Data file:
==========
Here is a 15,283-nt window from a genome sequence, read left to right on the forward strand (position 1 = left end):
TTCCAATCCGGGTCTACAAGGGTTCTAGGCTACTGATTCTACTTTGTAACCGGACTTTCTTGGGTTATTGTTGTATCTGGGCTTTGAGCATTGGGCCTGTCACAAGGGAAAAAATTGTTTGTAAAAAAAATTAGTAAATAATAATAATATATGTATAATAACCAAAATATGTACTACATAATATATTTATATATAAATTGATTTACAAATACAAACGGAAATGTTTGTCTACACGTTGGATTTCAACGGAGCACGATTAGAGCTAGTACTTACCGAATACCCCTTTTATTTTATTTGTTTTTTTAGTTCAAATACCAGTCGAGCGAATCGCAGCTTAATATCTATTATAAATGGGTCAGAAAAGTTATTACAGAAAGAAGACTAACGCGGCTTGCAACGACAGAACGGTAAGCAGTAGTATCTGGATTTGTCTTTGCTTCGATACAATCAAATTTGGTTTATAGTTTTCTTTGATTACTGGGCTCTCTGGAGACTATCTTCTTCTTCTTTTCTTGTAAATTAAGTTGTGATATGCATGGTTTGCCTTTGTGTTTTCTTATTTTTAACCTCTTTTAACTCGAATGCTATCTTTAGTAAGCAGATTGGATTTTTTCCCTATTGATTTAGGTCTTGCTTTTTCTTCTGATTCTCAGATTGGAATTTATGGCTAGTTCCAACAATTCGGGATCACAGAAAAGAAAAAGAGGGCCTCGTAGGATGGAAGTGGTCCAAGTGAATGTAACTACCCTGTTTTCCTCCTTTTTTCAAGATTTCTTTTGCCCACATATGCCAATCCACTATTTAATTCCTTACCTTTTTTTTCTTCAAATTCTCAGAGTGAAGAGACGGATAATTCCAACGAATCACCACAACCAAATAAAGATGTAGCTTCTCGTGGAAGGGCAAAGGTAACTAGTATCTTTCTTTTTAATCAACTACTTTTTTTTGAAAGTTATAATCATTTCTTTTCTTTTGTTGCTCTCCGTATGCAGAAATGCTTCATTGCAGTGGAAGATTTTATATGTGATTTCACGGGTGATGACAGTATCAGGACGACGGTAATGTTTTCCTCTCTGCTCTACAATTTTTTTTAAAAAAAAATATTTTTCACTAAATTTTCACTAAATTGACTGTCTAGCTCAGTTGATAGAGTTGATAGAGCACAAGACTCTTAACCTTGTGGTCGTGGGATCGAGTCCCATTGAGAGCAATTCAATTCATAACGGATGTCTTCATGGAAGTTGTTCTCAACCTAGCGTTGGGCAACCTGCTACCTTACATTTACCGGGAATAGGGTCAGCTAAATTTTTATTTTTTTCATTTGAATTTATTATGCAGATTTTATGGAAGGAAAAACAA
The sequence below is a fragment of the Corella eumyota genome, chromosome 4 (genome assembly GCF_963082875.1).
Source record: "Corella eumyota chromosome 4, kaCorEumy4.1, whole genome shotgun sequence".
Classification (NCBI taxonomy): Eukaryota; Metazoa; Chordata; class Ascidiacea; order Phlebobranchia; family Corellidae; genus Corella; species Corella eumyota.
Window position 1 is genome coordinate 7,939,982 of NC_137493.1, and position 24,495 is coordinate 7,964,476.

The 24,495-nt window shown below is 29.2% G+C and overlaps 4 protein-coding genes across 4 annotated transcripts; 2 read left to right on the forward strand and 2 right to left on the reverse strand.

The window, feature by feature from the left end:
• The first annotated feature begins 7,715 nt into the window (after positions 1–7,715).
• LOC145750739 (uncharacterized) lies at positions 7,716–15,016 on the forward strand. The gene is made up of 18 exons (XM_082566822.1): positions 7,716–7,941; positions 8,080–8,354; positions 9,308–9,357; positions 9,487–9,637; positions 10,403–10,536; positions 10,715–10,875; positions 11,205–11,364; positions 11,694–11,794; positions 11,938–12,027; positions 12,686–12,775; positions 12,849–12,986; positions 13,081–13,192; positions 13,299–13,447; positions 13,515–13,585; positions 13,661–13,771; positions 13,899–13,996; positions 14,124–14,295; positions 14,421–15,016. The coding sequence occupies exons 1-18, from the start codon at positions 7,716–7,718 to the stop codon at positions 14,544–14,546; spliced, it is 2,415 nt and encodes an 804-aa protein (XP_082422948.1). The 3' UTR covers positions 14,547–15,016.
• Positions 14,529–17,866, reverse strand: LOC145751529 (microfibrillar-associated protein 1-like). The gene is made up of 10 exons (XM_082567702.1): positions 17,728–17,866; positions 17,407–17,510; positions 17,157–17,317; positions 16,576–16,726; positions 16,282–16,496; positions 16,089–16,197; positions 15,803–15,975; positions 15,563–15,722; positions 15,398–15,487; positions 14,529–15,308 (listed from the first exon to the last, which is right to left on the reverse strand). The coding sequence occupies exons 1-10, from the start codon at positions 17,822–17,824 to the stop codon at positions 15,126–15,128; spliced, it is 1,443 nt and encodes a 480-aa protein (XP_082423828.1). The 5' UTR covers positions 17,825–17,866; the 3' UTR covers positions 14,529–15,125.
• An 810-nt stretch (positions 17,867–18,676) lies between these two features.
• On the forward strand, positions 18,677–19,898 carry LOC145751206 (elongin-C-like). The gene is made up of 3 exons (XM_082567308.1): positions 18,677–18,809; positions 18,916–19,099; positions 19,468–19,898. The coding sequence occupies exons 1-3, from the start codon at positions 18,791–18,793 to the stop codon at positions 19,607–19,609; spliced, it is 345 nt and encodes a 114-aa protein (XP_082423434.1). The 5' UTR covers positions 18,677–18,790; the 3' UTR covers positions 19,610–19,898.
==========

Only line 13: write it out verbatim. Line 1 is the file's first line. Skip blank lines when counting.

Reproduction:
• On the forward strand, positions 18,677–19,898 carry LOC145751206 (elongin-C-like). The gene is made up of 3 exons (XM_082567308.1): positions 18,677–18,809; positions 18,916–19,099; positions 19,468–19,898. The coding sequence occupies exons 1-3, from the start codon at positions 18,791–18,793 to the stop codon at positions 19,607–19,609; spliced, it is 345 nt and encodes a 114-aa protein (XP_082423434.1). The 5' UTR covers positions 18,677–18,790; the 3' UTR covers positions 19,610–19,898.